Here we are in College Park, Maryland, with just under seven minutes left in the first half of a contest between the University of Maryland Terrapins and the visiting Big Ten stalwarts, the Ohio State Buckeyes. Ohio State is already up 24-3, on its way to a brutal 52-24 canning of the home team, when running back Ezekiel Elliott catches a swing pass in the flat for five yards. It is an unremarkable play in every regard but Elliott's fashion choices.
Elliott, abs on display for all of College Park and the ABC audience at home to see, is announcing the return, in no uncertain terms, of the midriff-baring football jersey. Not a jersey tailored too tight to contain the gut of an offensive lineman but one rolled deliberately, and with great purpose, tucked in below the pads to display the steel belting underneath.
The look is, without a doubt, virile when flaunted by athletes like Elliott or UCLA wrecking ball Myles Jack; particularly in comparison to the men perched, haunched, flopped, and standing before their televisions each Saturday who can only imagine such physiques in the same dream state they reserve for the personal fantasies of touchdown passes and draft day suits and the egotistical, financial, and corporeal rewards such pinnacles of masculinity reap.
In a sport with no shortage of muscle but a notable dearth of flesh, it provides a flash of surreal humanity. The chiseled midriff stands in stark juxtaposition to the pads directly above it, which hang like a crab's shell across the player's shoulders, and to the helmeted and hidden faces, glove-veiled hands, and other various pieces of equipment that cause football players to resemble automatons, as opposed to humans. The midriff gives tangible representation to the sexual connotations of football's brute force and its language: penetration, hammered, sack.
As with all things fashion, the midriff-baring jersey is cyclical in nature; when Elliott pops up after the play, one can squint and see a fleeting vision of another Ohio State running back, Eddie George, whose own midriff baring brought to mind a previous generation of players who wore the style.
"I look more to the 70s than Eddie George … it was a very popular look back then," said Paul Lukas, the main engine behind the UniWatch blog and the same-named ESPN column. For Lukas, that the crop top presents itself again and again is part of a larger collegiate styling, a looseness that keeps it separated from the pros.
"College football has always had a few things that mark it as being visually different from pro football," Lukas said via phone, including the crop top, which is itself part of a larger, skimpier intercollegiate look. "Many college teams—I've never really tabulated whether it's more than half—but certainly many college teams, the players go barelegged, whereas in the pros, ever since the 40s, it's been mandatory to wear high socks."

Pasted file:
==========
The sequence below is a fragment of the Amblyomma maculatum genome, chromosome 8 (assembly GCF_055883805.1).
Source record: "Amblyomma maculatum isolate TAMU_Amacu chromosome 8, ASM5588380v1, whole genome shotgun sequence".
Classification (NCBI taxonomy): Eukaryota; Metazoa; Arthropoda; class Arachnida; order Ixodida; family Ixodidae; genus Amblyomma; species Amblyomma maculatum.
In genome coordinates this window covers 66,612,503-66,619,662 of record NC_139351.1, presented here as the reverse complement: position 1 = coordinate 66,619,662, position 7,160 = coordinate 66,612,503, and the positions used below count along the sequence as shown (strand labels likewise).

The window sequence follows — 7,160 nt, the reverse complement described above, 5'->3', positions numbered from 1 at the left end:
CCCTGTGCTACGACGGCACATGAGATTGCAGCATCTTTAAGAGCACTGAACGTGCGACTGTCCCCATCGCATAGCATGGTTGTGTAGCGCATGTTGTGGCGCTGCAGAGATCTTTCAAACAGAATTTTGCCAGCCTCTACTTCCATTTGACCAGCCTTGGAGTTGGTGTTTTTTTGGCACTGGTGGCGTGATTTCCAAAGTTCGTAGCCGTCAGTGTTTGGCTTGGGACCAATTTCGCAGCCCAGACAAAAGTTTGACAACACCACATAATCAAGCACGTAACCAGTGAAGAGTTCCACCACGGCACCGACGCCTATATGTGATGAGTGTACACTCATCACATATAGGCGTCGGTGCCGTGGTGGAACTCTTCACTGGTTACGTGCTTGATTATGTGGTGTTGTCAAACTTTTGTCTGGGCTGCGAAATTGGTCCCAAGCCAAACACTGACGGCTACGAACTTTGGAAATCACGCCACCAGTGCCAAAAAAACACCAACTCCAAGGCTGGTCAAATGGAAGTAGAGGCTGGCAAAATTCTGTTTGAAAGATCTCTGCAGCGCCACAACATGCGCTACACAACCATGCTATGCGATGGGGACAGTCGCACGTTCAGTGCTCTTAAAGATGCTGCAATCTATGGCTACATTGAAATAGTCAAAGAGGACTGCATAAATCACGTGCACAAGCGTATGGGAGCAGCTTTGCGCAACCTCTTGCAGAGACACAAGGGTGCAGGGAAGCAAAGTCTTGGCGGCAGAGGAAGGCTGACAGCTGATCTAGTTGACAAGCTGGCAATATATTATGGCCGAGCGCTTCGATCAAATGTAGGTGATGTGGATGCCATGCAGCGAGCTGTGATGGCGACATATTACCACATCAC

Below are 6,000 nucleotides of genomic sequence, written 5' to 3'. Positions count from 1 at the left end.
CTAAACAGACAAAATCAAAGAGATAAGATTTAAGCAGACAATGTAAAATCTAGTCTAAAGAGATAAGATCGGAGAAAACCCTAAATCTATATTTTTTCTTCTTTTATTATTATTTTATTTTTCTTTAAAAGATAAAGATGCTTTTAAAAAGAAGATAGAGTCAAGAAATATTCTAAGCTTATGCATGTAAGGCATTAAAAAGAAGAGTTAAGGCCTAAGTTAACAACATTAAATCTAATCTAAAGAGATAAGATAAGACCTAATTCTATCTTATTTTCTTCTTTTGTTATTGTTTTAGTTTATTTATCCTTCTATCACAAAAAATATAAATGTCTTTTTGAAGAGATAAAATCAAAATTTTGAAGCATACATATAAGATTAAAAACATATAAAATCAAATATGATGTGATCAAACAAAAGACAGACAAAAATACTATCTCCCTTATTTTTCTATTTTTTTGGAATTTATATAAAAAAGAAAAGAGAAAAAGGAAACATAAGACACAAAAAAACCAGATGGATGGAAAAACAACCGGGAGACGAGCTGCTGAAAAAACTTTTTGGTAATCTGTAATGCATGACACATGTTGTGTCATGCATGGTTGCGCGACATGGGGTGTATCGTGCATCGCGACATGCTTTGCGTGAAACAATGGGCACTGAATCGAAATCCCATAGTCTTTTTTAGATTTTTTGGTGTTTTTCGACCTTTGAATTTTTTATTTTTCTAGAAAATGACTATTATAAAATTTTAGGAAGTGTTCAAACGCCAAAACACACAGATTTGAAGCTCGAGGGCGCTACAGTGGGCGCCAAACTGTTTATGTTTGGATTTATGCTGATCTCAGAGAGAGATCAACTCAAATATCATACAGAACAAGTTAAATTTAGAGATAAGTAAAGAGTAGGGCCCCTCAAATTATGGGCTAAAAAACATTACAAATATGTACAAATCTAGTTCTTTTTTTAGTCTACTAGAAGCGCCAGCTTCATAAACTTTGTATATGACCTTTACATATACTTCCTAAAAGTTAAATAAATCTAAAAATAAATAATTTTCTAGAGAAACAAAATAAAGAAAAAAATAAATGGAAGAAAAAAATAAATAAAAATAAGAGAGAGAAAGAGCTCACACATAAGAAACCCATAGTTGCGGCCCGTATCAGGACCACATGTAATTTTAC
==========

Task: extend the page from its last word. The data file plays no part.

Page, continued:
This latest midriff return is of specific interest because it may also mark a shift in the protective tendencies of current players. "One reason the look went away is that the pads and other equipment the players wear now extends much further down the torso," Lukas said. "It used to be you'd wear a pair of shoulder pads and that's it."
Fashion is an expression of culture, football culture included, and such observations can open a litany of subjective and pop-psychological insights; perhaps a flaunting of the belly, traditionally among the most vulnerable of targets, sans protection is a subconscious push back against the supposed "softening" of the sport, a blood-haze posturing in the face of fearful concussion knowledge. Or it could be peacocking in the classical sense—these abs are, after all, highly lusted after, body-image skewing attributes of supposedly ideal masculinity.
What is certain is that the pragmatic performance benefits are negligible; while rolling the jersey up may result in better ball control and increased heat dissipation, the main benefit is that men with midsections like this leave little for would-be tacklers to latch on to.
"The question you posed is an interesting one," UNLV professor of kinesiology James Navalta wrote via email when asked the performance benefits of the crop top. "In addition to the evaporative cooling benefits (which would be minimal unless the individual sweats at a greater rate at the midriff), the only other thing that I could think of is that it would be [one] less place for a defender to grab on to while attempting to make a tackle (it could be possible that a defender could grab hold of shirt fabric while a bare midriff would reduce that possibility)."
Lukas agreed; "If you have any bare skin without a jersey on it, you can't tackle what isn't there." But there is a caveat: "On the other hand, if there's an edge that isn't tucked in, like where the point at which the cropping, the hemline, basically, that seems to me something that would be easier to grab if there's an edge. I think those two things might sort have canceled each other out."
Of course, actual empirical evidence of performance enhancement means little when put up against an athlete's mental state; if Jack truly believes that he can shed that block easier with nothing but the grooves between his abs for a defender to grab onto, he will certainly play better. The real answer likely lies in a conflation of performance and pride, the same forces which conspired to all but eliminate the football sleeve, leaving both nothing to grab on to and nothing to obfuscate the bulging musculature of the arm.
As for the players themselves, Elliott, with a large smile spreading across his face, spoke on people's reactions to his sartorial choices.